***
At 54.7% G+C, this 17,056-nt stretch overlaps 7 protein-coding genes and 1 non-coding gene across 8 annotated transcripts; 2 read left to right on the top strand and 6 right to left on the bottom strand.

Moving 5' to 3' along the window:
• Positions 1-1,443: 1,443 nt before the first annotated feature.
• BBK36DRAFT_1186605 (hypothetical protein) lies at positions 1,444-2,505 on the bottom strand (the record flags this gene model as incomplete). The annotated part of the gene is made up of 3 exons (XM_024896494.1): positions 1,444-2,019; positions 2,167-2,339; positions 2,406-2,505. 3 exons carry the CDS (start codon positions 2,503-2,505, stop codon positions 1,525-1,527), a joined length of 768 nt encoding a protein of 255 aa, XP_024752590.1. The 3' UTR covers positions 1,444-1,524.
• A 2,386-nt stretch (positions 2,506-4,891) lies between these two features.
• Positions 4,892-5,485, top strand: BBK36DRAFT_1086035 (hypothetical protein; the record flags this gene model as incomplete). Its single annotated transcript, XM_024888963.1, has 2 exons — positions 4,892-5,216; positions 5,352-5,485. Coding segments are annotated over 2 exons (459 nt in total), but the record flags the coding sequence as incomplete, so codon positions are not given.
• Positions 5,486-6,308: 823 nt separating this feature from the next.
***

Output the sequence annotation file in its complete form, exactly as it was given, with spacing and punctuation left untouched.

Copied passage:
At 54.7% G+C, this 17,056-nt stretch overlaps 7 protein-coding genes and 1 non-coding gene across 8 annotated transcripts; 2 read left to right on the top strand and 6 right to left on the bottom strand.

Moving 5' to 3' along the window:
• Positions 1-1,443: 1,443 nt before the first annotated feature.
• BBK36DRAFT_1186605 (hypothetical protein) lies at positions 1,444-2,505 on the bottom strand (the record flags this gene model as incomplete). The annotated part of the gene is made up of 3 exons (XM_024896494.1): positions 1,444-2,019; positions 2,167-2,339; positions 2,406-2,505. 3 exons carry the CDS (start codon positions 2,503-2,505, stop codon positions 1,525-1,527), a joined length of 768 nt encoding a protein of 255 aa, XP_024752590.1. The 3' UTR covers positions 1,444-1,524.
• A 2,386-nt stretch (positions 2,506-4,891) lies between these two features.
• Positions 4,892-5,485, top strand: BBK36DRAFT_1086035 (hypothetical protein; the record flags this gene model as incomplete). Its single annotated transcript, XM_024888963.1, has 2 exons — positions 4,892-5,216; positions 5,352-5,485. Coding segments are annotated over 2 exons (459 nt in total), but the record flags the coding sequence as incomplete, so codon positions are not given.
• Positions 5,486-6,308: 823 nt separating this feature from the next.